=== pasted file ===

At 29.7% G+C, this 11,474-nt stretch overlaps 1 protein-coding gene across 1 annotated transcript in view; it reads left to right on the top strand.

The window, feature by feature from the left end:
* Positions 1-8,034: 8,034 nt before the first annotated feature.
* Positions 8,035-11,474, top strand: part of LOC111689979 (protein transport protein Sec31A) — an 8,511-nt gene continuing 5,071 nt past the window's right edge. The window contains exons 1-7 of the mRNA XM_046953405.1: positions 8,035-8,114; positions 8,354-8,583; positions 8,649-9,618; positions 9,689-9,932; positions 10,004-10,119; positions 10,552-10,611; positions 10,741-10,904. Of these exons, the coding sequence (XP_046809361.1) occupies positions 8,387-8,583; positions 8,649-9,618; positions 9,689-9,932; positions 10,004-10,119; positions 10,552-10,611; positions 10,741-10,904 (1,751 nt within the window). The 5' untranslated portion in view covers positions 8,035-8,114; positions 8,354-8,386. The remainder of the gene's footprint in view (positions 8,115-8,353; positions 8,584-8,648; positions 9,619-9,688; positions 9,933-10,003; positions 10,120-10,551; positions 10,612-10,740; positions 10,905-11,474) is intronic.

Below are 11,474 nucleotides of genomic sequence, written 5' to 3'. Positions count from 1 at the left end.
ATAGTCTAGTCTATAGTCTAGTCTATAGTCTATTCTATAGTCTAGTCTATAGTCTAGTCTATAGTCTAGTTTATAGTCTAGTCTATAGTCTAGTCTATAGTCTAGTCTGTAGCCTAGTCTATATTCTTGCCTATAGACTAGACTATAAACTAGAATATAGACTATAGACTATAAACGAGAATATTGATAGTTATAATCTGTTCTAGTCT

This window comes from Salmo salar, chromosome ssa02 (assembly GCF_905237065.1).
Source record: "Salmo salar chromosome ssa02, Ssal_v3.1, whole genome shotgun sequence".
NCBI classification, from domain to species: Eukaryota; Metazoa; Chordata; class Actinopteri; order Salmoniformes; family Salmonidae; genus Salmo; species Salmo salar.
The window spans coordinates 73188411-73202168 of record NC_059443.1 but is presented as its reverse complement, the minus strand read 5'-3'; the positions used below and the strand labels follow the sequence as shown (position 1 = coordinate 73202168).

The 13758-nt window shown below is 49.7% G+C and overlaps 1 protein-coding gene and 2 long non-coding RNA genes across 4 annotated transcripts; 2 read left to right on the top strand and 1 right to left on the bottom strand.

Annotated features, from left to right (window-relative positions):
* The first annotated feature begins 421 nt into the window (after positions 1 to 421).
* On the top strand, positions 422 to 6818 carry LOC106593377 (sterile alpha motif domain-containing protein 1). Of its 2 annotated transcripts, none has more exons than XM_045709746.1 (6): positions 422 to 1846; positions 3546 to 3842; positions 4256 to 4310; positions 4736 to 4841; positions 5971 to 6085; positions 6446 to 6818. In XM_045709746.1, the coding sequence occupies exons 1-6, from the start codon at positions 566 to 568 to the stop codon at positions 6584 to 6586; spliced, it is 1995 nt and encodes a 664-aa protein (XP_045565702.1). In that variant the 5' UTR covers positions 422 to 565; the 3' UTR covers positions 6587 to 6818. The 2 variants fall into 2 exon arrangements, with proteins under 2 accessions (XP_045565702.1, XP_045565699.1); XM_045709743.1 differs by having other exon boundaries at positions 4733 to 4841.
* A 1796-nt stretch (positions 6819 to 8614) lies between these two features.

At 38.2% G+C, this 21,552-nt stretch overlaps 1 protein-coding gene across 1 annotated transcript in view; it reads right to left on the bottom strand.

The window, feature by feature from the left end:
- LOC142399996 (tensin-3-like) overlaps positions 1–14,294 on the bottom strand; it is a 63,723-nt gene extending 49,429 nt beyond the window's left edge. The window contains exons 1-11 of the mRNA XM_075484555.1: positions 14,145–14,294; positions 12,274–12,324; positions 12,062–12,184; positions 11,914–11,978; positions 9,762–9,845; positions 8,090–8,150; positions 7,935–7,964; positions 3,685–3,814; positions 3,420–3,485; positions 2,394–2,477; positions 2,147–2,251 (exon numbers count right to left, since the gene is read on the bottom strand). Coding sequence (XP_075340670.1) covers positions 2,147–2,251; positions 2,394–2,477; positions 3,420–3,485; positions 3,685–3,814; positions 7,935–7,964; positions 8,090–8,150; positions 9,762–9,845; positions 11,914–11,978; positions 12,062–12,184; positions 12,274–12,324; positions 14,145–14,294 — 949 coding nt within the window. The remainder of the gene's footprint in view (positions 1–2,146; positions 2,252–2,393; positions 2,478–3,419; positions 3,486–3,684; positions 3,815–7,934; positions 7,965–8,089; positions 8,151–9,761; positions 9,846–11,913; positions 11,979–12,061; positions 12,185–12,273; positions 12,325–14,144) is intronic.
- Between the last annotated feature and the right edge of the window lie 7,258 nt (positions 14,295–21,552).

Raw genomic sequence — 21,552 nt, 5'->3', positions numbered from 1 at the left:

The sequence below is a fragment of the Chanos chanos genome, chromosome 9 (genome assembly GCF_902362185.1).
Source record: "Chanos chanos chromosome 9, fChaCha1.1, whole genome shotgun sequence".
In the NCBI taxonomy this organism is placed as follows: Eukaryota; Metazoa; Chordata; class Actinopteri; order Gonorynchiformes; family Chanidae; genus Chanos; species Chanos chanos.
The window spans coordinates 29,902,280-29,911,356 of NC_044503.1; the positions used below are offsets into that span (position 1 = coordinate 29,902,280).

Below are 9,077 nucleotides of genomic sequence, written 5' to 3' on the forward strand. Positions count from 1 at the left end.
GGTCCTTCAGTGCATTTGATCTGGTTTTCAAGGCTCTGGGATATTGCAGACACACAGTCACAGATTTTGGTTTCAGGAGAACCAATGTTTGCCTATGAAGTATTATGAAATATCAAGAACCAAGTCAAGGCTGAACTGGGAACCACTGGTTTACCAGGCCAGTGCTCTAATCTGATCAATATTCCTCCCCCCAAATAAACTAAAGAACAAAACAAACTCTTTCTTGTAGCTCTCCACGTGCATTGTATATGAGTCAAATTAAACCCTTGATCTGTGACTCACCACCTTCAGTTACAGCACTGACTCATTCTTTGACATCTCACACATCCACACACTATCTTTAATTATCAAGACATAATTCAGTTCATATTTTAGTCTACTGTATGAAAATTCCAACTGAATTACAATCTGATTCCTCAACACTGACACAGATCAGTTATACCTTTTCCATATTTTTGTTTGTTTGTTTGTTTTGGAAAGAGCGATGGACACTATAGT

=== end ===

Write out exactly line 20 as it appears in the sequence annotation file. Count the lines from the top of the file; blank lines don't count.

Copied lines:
Raw genomic sequence — 21,552 nt, 5'->3', positions numbered from 1 at the left: